As series go, the trilogy comprised of Joe Haldeman's Marsbound, Starbound, and Earthbound novels is a bit of an oddity. On the one hand, each book has been a direct sequel of the previous, picking up the narrative right where it was left off. Carmen Dula also remains the protagonist and narrator throughout the books. On the other hand, the plots of each novel, while hardly self-contained, could hardly be more different.
The first novel, wherein a nineteen-year-old girl emigrates to Mars with her parents and obnoxious little brother, might have been marketed as young-adult sci-fi. The second is more in line with something Arthur C. Clarke might have done: featuring a now fully-adult heroine as part of an ensemble cast, this book follows humanity's last-ditch effort to negotiate for survival against an incomprehensible and vastly superior intelligence.
And while the first two novels find our heroes "bound" for one exotic destination after another, a different use of the word is intended in this third book's title. Humanity finds itself, at this story's opening, "bound" as in tied, to the Earth, their advanced spacefaring technology literally turned off by the mysterious Others.
Satellite communications: gone. Also computer networks, modern vehicles, anything, in fact, which requires electricity. In other words, this is the story about the end of civilization. Or rather, it's a story about the first week or so of the end of civilization: the collapse of government, the initial orgy of violence and looting and massive casualties.
At the close of the previous book, Carmen and several other emigres of both Earth and Mars had just returned from a decades-long trip to the home planet of the Others. They had gone there to plead for the continued existence of their species and their planet, against an older species that could crush them with a thought.
While all this was happening, warhawks back on Earth pushed for a covert military response. Then the Others got serious, altering the local physics so that even electric batteries would not function, thus sending our species back to the Stone Age.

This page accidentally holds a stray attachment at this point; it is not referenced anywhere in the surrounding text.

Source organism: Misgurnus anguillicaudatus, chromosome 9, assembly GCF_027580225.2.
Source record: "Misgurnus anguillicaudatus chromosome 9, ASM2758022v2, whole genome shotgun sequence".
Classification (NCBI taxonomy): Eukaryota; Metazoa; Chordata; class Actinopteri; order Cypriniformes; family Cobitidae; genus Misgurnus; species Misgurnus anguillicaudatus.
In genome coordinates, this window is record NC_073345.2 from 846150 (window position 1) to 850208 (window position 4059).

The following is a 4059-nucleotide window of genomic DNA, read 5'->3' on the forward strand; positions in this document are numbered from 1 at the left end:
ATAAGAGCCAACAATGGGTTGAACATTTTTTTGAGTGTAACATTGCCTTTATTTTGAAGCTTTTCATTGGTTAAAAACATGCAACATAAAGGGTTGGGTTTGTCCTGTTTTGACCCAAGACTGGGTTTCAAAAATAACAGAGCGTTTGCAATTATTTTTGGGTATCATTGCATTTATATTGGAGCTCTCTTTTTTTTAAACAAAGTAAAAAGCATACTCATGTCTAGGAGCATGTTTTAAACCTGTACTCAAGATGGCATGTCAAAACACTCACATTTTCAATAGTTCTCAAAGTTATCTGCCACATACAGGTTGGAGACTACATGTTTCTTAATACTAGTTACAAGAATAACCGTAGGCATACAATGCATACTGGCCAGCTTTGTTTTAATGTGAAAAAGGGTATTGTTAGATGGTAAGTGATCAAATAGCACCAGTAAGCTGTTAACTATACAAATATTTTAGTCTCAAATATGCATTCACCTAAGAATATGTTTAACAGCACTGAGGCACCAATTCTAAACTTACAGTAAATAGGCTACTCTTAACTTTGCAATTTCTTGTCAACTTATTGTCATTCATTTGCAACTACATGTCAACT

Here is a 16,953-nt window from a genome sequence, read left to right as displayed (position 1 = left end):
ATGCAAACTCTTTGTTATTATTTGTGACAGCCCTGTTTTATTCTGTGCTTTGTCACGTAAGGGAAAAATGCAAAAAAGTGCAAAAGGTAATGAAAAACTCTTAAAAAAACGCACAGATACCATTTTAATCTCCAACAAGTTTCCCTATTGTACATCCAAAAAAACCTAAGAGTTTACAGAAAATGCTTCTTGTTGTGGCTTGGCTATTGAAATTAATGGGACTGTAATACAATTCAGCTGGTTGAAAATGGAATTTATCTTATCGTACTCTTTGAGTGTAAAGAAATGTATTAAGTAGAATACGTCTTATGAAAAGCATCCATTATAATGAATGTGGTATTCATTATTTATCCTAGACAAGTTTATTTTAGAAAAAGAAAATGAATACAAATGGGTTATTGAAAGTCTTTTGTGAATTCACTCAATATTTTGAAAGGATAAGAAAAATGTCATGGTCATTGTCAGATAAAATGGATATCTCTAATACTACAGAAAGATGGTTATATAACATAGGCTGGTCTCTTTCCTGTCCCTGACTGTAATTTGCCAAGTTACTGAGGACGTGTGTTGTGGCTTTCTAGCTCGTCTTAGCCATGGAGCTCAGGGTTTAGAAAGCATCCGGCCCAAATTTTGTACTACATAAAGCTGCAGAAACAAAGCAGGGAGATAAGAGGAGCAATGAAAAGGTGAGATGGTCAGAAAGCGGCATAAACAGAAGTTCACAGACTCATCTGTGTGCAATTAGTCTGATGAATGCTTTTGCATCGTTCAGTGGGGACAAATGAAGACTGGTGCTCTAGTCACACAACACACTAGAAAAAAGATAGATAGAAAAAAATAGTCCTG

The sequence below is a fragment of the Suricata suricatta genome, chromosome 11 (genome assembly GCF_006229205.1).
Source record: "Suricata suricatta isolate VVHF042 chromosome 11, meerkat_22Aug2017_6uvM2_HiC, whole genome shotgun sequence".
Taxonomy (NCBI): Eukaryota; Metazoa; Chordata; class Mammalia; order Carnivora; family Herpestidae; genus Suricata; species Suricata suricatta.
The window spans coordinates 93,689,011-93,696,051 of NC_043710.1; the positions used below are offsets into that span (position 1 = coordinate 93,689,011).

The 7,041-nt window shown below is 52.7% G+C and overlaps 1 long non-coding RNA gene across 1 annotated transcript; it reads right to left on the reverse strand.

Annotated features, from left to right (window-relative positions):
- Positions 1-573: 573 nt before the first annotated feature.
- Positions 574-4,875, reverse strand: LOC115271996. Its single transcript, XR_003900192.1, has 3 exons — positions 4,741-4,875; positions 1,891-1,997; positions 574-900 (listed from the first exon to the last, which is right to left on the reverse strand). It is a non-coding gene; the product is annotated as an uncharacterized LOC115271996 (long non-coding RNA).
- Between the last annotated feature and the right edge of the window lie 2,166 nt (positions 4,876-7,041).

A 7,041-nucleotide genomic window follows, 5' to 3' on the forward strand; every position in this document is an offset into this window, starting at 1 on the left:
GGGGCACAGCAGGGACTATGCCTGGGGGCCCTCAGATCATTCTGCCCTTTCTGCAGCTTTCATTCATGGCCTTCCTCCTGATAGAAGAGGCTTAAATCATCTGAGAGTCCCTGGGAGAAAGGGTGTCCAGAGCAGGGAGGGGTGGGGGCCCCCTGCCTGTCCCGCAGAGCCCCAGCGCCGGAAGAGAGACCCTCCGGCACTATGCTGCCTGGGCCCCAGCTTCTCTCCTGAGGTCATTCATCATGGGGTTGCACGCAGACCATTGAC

I enjoyed Starbound for what it was: a middle-book in a series, further exploring some of the questions raised in the original novel but not really answering most of them. But I'm not sure what to make of this latest installment.
Some of the strongest parts of the novel are new threads, possibly leaving the door open to further books, but the epilogue strongly implies that Carmen's story, at the least, is over. It reads like Haldeman was unsure if he was continuing or concluding the series.
That's not the only sense in which this book felt indecisive. Large swaths of the book are disaster porn, unpacking the nuts and bolts of an end-of-the-world scenario. But our characters aren't quite in the thick of it.
Thanks to some unique contacts and simple good luck, they end up jumping around a lot during the end times. First hunkering down at Camp David, then spending some time in California, and then traveling out of state. In the end, we don't see any of the rebuilding and preservation which is actually the point of surviving an apocalypse.
The mystery of the Others is no more than minimally illuminated by the end of the novel. It should be the unifying focus of this series.
Spy, the semi-autonomous interface for human-Other communication, gains additional depth as a character, but only late in the story, and it seems pointless since we know we aren't going to see any more of his unfolding relationship with our surviving humans after this.
In the end, this short(-ish) novel, well-written and enjoyable though parts of it were, left me wondering the point of it. I'm surprised to see Haldeman, who tends to favor tight plotting over long, meandering novels, nevertheless tell so little story in 278 pages. The abrupt ending likewise left me unsatisfied.
To new readers, I would probably offer the same advice long given about reading order in Frank Herbert's Dune series: read the first book, then stop.